The Miami Heat are the team a lot of sports fans love to hate, so the notion that some of their players were in tears following Miami's loss -- it's fourth straight -- to the Chicago Bulls hardly inspires sympathy among, well, anyone. As Charles Oakley tweeted when someone asked him if he'd ever cried after a game in the NBA: HELL NO. Why? Do better next time. But as the team that LeBron James and Dwayne Wade built -- with Chris Bosh holding the ladder -- staggers under the weight of expectation, the question is can they hold it together? Adrian Wojnarowski suggests not, with LeBron's over-reaching ego a major factor: [James]didn't go to Miami to construct a partnership, as much as he did gather superior sidekicks. He's going to keep trying because the solution will never be to bend to the I-told-you-sos that insist Wade's the closer on this Heat team. The Heat have two of the best five players in the world, and they still can't play together when it matters most. Derrick Rose(notes) never wanted to play with James, but he welcomed the idea of Wade as his shooting guard. Wade must have some regret that he hadn't gone home to Chicago in free agency and spared himself this most unhappy ever-after with the Heat.
It's March, the playoffs aren't that far away, and the Heat are still regressing. New York survives two shots out of James in the final seconds. Orlando makes a wild comeback to beat them. San Antonio blows them out. Chicago makes James miss a wild, driving shot in the final seconds. Four straight losses, and the gulf between James and Wade widens with every embarrassment.
"I'm used to coming down in the fourth, having the ball, making mistakes, getting a chance to make up for them, etc., " Wade told reporters Sunday. "You try to do your best. That's all you can do. That was one of the things we got to understand when we all decided to come together. That there were going to be sacrifices that have to be made. And you live with the consequences."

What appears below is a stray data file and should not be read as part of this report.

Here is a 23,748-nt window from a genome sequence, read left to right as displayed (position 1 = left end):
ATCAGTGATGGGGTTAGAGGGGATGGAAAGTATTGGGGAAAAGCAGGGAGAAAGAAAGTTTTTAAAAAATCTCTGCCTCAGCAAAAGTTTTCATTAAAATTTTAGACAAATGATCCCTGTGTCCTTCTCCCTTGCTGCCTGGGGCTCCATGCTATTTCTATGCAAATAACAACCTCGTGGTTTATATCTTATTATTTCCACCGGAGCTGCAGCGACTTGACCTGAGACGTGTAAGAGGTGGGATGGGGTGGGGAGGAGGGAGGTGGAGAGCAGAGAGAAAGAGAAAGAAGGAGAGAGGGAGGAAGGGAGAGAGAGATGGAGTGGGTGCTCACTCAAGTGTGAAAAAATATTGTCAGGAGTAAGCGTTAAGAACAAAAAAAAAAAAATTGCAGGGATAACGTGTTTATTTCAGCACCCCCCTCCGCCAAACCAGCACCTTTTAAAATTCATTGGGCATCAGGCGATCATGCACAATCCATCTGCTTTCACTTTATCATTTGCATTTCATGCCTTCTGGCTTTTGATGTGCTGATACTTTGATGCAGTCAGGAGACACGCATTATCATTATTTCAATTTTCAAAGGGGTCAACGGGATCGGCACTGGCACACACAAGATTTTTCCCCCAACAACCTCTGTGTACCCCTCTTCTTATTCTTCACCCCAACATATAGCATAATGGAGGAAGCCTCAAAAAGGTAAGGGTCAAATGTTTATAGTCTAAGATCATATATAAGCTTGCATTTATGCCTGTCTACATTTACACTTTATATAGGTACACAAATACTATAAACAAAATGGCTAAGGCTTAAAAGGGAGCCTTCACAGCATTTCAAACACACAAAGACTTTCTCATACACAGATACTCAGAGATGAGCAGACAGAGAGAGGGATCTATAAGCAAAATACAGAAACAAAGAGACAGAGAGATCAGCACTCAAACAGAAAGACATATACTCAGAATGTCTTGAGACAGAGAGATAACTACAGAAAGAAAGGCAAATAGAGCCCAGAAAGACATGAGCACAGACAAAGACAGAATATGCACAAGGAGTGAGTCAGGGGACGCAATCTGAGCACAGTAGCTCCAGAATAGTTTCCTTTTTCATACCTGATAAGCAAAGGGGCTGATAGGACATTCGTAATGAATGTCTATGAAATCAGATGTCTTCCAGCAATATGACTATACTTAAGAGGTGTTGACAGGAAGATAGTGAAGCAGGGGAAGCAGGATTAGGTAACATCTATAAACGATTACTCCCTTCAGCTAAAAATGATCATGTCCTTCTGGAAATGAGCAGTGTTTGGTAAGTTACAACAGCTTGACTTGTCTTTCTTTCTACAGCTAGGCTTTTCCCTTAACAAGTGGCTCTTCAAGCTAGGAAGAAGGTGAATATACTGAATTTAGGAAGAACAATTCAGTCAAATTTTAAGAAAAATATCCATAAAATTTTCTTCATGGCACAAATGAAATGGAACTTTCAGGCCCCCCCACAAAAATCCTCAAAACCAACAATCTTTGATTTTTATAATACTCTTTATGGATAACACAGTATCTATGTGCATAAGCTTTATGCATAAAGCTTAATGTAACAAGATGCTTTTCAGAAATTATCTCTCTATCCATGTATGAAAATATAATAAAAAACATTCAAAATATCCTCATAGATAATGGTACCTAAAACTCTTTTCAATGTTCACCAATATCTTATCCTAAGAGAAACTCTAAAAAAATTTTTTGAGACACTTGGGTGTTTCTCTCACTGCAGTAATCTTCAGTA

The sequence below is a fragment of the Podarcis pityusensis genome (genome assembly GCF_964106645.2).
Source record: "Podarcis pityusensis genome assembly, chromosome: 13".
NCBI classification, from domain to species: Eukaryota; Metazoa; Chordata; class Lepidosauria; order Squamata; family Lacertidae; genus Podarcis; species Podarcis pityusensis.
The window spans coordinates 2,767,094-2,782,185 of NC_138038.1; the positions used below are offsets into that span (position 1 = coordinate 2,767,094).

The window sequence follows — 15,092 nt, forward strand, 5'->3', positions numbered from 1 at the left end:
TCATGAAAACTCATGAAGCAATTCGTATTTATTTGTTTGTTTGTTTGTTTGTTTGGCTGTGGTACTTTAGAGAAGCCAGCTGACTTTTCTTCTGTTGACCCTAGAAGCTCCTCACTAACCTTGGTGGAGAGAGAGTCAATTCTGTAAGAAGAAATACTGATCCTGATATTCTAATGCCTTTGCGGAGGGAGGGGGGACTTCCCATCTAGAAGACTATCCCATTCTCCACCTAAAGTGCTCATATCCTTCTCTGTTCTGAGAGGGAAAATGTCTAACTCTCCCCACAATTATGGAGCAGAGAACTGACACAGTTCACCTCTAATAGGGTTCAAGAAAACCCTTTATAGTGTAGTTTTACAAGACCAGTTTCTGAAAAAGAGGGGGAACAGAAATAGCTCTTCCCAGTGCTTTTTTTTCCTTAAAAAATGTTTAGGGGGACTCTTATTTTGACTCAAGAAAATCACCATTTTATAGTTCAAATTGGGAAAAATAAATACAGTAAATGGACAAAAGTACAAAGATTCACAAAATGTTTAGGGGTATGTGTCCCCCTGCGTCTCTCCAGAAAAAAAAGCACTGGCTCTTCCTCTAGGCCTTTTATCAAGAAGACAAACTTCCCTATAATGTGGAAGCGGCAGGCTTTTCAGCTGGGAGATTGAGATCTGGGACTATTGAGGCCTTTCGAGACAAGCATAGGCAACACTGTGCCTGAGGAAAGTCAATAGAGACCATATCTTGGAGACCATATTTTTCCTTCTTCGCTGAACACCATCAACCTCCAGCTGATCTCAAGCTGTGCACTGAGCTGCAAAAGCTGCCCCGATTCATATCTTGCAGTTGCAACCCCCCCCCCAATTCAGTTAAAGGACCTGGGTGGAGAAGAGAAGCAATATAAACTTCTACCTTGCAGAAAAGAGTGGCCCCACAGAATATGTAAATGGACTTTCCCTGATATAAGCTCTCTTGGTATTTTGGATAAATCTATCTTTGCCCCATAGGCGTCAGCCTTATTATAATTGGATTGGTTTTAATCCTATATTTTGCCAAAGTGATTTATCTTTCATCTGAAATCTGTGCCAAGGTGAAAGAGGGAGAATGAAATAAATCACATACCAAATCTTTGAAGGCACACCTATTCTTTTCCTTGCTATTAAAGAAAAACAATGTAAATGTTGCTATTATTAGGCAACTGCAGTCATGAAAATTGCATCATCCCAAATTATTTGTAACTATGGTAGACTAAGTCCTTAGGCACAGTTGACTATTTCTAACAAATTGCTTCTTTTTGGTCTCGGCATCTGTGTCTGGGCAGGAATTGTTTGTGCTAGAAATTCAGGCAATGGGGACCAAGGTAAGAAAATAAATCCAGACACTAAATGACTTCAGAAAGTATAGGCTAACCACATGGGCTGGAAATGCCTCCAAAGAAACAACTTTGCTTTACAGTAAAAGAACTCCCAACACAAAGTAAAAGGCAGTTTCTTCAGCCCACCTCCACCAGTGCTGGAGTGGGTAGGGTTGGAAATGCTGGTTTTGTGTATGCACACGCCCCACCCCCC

Yes, you live with the consequences. Wade has started to say publicly what he's been saying privately for a long time: Why don't I get the ball when it matters?
4. Tracy McGrady: Not big on the 10,000 rule:
As someone who got to see Tracy McGrady play early in career, I can vouch for those who say he was a 'freak' when it came to natural talent: the package of size, quickness, grace and court awareness he had simply doesn't come along very often. No wonder, perhaps, that at this weekend's Sloan Sports Analytics Conference at MIT McGrady's name came up when author Malcom Gladwell began quizzing J eff Van Gundy and other NBA types about the value of pure talent compared with with work ethic: T he talk dealt with how the "10,000 hour rule" that Gladwell discussed in his 2008 book "Outliers" - that the key to success in any field is the purposeful practice of a specific task for 10,000 hours - relates to an athlete's development.
In considering that notion, Gladwell asked the panelists what value should be placed on pure natural talent - the innate genetic gift that we often view as the line of demarcation between the elite and the merely professional - in relationship to, say, work ethic and the capacity to accept instruction.
As often occurs when discussing abstract ideas, talk turned quickly to a physical example - in this case, McGrady, whose combination of size, speed, power and grace beguiled the NBA in the last years of the 20th century and made him one of the league's most dominant offensive forces in the early years of the 21st.
But while McGrady's abilities were awe-inspiring, his willingness to further cultivate them wasn't, according to panelist and ESPN NBA analyst Jeff Van Gundy, who coached the Florida-born star with the Houston Rockets from 2004 through 2007.
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